Over 300 certificates of use have been awarded to domestic police departments, allowing (unmanned ariel vehicles) for policing. The FAA decides who and when will be able to use the drones in active duty. The drone, widely used in Afghanistan in anti-terrorist raids, cost about a fifth of what police helicopters cost/year to stay in the air. They carry night-vision equipment and other enhancements.
Although the Department of Homeland Security says the drones will only be used in special circumstances (highway traffic accidents, missing persons), who doubts that soon or later, drones will be on regular patrol over population centers, able to record our every move.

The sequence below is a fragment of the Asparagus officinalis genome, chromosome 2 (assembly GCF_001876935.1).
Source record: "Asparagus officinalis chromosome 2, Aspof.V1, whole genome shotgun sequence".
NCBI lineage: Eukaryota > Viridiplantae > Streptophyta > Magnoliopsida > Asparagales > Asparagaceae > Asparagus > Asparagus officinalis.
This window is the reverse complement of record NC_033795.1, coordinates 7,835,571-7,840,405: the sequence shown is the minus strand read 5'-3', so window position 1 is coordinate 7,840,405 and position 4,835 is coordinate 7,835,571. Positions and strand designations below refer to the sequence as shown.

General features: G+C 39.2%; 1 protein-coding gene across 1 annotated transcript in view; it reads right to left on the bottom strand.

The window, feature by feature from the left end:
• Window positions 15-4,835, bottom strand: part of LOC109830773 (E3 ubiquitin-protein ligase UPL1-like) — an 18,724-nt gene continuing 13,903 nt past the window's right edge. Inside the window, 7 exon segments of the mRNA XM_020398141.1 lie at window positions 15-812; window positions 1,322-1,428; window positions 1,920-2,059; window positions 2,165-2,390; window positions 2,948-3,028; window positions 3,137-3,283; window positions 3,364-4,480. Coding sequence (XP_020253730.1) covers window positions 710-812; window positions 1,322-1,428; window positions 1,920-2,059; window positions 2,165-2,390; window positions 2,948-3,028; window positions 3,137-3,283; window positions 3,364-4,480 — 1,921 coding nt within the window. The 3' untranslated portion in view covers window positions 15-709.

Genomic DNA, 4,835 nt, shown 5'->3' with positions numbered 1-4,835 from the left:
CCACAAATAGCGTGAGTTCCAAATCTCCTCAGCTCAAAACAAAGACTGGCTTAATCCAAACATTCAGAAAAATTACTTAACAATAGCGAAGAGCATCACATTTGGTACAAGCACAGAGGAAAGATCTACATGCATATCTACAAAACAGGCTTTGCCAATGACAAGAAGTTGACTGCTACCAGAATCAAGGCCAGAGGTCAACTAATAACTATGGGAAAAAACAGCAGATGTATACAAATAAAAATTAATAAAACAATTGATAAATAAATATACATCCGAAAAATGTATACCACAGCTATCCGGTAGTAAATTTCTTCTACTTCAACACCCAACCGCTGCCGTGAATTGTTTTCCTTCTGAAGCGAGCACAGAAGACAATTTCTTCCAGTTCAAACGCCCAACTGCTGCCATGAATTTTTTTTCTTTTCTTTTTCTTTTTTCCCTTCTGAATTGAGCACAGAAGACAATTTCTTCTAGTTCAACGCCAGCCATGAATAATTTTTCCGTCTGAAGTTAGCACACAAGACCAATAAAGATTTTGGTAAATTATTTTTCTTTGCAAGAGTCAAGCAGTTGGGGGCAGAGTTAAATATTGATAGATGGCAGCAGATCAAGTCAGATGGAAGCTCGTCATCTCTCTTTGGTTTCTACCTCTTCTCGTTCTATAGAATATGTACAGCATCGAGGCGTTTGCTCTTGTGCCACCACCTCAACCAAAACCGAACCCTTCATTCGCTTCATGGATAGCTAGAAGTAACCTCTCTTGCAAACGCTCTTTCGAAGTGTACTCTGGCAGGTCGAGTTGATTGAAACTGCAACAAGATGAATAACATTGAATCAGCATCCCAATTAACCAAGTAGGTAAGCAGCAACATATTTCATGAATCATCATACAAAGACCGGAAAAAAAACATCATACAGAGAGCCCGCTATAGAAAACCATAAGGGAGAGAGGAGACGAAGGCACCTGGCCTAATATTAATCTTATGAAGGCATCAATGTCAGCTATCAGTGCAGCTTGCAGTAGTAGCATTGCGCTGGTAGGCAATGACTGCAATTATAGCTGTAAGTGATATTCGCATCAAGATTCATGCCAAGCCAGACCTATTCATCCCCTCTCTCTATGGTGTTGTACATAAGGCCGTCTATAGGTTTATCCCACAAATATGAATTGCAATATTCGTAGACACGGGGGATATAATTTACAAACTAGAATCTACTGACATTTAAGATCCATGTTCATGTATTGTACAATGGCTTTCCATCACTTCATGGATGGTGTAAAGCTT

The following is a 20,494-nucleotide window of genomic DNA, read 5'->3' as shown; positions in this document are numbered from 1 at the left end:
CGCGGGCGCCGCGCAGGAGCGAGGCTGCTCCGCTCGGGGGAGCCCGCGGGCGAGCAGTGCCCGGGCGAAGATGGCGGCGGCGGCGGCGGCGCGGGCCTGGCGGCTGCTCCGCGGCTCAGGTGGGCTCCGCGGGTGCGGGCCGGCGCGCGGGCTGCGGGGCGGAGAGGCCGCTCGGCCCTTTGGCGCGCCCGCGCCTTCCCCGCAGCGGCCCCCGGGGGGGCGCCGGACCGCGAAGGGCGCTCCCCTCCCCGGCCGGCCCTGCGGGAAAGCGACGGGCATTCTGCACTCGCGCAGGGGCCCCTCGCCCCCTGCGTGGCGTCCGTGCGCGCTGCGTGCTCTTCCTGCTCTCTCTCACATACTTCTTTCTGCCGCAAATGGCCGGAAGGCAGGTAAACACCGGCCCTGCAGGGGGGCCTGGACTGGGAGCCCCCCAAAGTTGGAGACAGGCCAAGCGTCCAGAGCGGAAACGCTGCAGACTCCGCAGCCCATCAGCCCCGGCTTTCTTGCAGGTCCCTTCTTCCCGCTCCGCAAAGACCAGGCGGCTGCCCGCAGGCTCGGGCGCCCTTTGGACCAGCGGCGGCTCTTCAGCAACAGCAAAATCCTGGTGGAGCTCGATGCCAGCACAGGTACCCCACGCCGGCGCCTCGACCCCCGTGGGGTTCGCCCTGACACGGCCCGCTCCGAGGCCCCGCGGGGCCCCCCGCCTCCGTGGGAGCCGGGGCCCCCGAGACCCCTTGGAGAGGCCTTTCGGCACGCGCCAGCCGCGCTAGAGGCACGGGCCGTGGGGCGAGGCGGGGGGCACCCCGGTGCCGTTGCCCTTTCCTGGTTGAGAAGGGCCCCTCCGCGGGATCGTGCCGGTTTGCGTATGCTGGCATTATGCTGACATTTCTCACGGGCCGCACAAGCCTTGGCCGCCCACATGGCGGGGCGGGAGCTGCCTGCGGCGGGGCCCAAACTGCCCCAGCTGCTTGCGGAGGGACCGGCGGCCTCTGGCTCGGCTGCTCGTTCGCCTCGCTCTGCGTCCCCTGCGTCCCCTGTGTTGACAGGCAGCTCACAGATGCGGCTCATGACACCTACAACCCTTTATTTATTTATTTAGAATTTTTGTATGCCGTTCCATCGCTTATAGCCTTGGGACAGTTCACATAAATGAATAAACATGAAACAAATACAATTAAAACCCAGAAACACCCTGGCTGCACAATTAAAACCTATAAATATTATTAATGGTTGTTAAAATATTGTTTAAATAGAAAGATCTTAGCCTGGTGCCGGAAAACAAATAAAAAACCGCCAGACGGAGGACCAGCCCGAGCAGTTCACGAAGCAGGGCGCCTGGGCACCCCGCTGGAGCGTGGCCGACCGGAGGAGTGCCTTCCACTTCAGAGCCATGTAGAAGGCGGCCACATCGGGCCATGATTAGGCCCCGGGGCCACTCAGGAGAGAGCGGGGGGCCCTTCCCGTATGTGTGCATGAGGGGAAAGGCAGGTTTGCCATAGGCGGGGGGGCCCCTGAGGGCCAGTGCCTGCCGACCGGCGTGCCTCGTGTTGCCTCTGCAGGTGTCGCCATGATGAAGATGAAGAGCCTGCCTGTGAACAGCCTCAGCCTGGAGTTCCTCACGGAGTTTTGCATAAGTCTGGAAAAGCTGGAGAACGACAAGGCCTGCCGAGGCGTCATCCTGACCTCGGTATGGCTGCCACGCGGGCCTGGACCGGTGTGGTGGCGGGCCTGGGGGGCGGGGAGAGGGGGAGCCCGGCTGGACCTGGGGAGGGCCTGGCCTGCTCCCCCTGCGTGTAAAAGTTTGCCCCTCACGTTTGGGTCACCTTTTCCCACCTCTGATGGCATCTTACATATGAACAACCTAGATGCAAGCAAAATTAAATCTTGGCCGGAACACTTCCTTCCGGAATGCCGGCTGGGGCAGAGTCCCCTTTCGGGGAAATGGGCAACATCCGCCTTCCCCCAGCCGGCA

Although the imminent use of drones on domestic police forces is startling and creepy, it seems possible they could be used to reduce crime in high-crime, high-drug sales areas. As always, the technology is neutral: it could be used for the good or against populations.